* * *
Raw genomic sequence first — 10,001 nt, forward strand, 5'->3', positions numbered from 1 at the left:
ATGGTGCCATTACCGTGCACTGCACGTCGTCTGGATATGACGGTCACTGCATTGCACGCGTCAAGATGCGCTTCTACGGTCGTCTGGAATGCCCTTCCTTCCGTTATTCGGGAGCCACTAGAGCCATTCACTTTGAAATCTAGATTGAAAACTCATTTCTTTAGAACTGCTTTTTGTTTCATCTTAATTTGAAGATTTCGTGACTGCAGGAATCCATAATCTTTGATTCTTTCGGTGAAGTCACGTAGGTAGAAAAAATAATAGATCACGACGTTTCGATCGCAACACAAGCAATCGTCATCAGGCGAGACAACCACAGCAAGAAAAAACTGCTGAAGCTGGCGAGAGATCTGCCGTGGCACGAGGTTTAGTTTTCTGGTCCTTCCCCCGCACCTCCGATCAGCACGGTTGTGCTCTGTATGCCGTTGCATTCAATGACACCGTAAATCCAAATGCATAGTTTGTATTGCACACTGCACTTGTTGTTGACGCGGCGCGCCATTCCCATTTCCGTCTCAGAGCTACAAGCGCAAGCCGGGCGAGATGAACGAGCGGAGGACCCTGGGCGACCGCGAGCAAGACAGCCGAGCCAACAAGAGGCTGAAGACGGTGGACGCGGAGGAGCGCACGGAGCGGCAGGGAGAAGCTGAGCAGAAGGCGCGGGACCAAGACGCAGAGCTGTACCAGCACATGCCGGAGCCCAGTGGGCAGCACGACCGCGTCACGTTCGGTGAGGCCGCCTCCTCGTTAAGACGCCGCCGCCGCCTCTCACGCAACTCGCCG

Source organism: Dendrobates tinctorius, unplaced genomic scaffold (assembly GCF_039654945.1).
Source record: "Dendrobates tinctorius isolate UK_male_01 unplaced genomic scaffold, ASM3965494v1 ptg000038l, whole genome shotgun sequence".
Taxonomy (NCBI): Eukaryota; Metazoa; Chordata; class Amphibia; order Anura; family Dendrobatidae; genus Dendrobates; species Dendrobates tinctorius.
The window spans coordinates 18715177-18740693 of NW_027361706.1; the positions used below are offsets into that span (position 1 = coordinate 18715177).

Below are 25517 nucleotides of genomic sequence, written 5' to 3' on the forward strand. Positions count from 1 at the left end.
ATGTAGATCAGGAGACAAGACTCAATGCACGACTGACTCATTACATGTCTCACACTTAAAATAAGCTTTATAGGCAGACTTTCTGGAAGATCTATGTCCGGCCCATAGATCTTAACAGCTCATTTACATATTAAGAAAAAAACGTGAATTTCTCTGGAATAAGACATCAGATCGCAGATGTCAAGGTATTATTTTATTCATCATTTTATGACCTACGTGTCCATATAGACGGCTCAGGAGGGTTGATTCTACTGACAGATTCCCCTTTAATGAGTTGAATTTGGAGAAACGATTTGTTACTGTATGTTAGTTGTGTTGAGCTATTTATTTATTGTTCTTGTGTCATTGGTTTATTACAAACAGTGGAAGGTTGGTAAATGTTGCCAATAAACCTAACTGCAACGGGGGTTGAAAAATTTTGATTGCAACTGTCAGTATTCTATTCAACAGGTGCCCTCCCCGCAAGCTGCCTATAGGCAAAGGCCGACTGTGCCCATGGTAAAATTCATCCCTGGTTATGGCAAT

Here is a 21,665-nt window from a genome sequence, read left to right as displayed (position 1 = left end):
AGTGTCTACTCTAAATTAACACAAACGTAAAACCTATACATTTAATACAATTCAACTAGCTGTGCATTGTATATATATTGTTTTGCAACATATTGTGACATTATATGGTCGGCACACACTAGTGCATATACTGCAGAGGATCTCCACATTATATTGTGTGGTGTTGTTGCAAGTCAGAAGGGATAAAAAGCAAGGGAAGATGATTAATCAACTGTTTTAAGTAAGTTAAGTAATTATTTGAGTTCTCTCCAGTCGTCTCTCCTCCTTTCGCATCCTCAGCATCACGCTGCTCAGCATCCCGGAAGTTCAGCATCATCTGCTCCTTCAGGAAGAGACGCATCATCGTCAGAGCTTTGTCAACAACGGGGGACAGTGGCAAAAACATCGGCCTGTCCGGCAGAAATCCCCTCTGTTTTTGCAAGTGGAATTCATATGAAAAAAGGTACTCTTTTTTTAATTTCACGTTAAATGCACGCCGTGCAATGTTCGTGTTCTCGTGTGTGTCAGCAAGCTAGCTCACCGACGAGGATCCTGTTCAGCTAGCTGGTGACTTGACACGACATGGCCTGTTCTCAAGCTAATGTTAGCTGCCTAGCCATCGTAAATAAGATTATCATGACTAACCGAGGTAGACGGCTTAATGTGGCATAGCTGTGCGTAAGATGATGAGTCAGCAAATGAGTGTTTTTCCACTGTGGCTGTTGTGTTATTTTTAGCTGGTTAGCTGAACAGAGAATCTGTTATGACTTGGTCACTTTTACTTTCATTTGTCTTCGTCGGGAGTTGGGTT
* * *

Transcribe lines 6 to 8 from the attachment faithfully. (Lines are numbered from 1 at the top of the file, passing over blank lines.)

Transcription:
The window spans coordinates 18715177-18740693 of NW_027361706.1; the positions used below are offsets into that span (position 1 = coordinate 18715177).

Below are 25517 nucleotides of genomic sequence, written 5' to 3' on the forward strand. Positions count from 1 at the left end.
ATGTAGATCAGGAGACAAGACTCAATGCACGACTGACTCATTACATGTCTCACACTTAAAATAAGCTTTATAGGCAGACTTTCTGGAAGATCTATGTCCGGCCCATAGATCTTAACAGCTCATTTACATATTAAGAAAAAAACGTGAATTTCTCTGGAATAAGACATCAGATCGCAGATGTCAAGGTATTATTTTATTCATCATTTTATGACCTACGTGTCCATATAGACGGCTCAGGAGGGTTGATTCTACTGACAGATTCCCCTTTAATGAGTTGAATTTGGAGAAACGATTTGTTACTGTATGTTAGTTGTGTTGAGCTATTTATTTATTGTTCTTGTGTCATTGGTTTATTACAAACAGTGGAAGGTTGGTAAATGTTGCCAATAAACCTAACTGCAACGGGGGTTGAAAAATTTTGATTGCAACTGTCAGTATTCTATTCAACAGGTGCCCTCCCCGCAAGCTGCCTATAGGCAAAGGCCGACTGTGCCCATGGTAAAATTCATCCCTGGTTATGGCAAT